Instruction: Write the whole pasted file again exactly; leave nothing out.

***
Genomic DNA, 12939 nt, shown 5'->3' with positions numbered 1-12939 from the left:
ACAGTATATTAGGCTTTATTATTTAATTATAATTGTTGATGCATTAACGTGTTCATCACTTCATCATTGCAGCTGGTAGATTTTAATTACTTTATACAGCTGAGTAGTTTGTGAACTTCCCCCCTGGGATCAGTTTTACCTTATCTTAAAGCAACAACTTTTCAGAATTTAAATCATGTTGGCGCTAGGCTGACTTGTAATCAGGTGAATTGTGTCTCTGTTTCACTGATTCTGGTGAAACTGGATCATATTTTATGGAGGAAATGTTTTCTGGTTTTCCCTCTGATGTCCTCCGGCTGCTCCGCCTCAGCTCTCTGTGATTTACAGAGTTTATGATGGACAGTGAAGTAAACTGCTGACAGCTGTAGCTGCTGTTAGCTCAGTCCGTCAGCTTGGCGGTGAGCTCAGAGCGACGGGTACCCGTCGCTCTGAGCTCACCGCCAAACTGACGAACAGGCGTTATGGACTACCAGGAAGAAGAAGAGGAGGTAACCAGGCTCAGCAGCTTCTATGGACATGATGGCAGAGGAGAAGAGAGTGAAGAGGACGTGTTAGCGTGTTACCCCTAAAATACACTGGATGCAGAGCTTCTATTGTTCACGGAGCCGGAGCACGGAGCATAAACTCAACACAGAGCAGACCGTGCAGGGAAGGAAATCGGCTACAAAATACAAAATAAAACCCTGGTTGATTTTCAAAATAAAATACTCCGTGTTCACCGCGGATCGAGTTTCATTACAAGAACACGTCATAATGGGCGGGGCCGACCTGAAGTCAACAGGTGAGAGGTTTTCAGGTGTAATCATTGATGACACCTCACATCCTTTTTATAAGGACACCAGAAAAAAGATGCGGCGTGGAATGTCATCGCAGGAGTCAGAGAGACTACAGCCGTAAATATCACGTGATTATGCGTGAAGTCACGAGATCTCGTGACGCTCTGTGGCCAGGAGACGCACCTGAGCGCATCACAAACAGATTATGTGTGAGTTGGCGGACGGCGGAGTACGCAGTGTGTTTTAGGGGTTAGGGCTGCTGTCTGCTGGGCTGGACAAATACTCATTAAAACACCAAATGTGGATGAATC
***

Genomic DNA, 12939 nt, shown 5'->3' with positions numbered 1-12939 from the left:
ACAGTATATTAGGCTTTATTATTTAATTATAATTGTTGATGCATTAACGTGTTCATCACTTCATCATTGCAGCTGGTAGATTTTAATTACTTTATACAGCTGAGTAGTTTGTGAACTTCCCCCCTGGGATCAGTTTTACCTTATCTTAAAGCAACAACTTTTCAGAATTTAAATCATGTTGGCGCTAGGCTGACTTGTAATCAGGTGAATTGTGTCTCTGTTTCACTGATTCTGGTGAAACTGGATCATATTTTATGGAGGAAATGTTTTCTGGTTTTCCCTCTGATGTCCTCCGGCTGCTCCGCCTCAGCTCTCTGTGATTTACAGAGTTTATGATGGACAGTGAAGTAAACTGCTGACAGCTGTAGCTGCTGTTAGCTCAGTCCGTCAGCTTGGCGGTGAGCTCAGAGCGACGGGTACCCGTCGCTCTGAGCTCACCGCCAAACTGACGAACAGGCGTTATGGACTACCAGGAAGAAGAAGAGGAGGTAACCAGGCTCAGCAGCTTCTATGGACATGATGGCAGAGGAGAAGAGAGTGAAGAGGACGTGTTAGCGTGTTACCCCTAAAATACACTGGATGCAGAGCTTCTATTGTTCACGGAGCCGGAGCACGGAGCATAAACTCAACACAGAGCAGACCGTGCAGGGAAGGAAATCGGCTACAAAATACAAAATAAAACCCTGGTTGATTTTCAAAATAAAATACTCCGTGTTCACCGCGGATCGAGTTTCATTACAAGAACACGTCATAATGGGCGGGGCCGACCTGAAGTCAACAGGTGAGAGGTTTTCAGGTGTAATCATTGATGACACCTCACATCCTTTTTATAAGGACACCAGAAAAAAGATGCGGCGTGGAATGTCATCGCAGGAGTCAGAGAGACTACAGCCGTAAATATCACGTGATTATGCGTGAAGTCACGAGATCTCGTGACGCTCTGTGGCCAGGAGACGCACCTGAGCGCATCACAAACAGATTATGTGTGAGTTGGCGGACGGCGGAGTACGCAGTGTGTTTTAGGGGTTAGGGCTGCTGTCTGCTGGGCTGGACAAATACTCATTAAAACACCAAATGTGGATGAATC